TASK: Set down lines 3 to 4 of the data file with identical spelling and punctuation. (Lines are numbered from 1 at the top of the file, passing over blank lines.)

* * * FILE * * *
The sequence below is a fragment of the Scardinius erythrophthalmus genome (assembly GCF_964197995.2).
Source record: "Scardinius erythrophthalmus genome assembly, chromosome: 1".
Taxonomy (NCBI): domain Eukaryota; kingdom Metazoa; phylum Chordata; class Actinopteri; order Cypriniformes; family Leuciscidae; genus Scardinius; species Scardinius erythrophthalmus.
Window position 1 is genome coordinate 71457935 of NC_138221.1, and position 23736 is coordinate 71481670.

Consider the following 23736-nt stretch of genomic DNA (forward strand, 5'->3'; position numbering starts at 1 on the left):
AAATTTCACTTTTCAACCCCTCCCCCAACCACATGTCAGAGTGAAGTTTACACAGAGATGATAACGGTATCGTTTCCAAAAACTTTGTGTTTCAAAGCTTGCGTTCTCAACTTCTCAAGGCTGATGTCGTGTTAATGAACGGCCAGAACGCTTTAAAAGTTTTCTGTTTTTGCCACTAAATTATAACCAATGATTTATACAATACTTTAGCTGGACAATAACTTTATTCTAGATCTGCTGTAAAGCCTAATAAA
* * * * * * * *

Taxonomy (NCBI): domain Eukaryota; kingdom Metazoa; phylum Chordata; class Actinopteri; order Cypriniformes; family Leuciscidae; genus Scardinius; species Scardinius erythrophthalmus.
Window position 1 is genome coordinate 71457935 of NC_138221.1, and position 23736 is coordinate 71481670.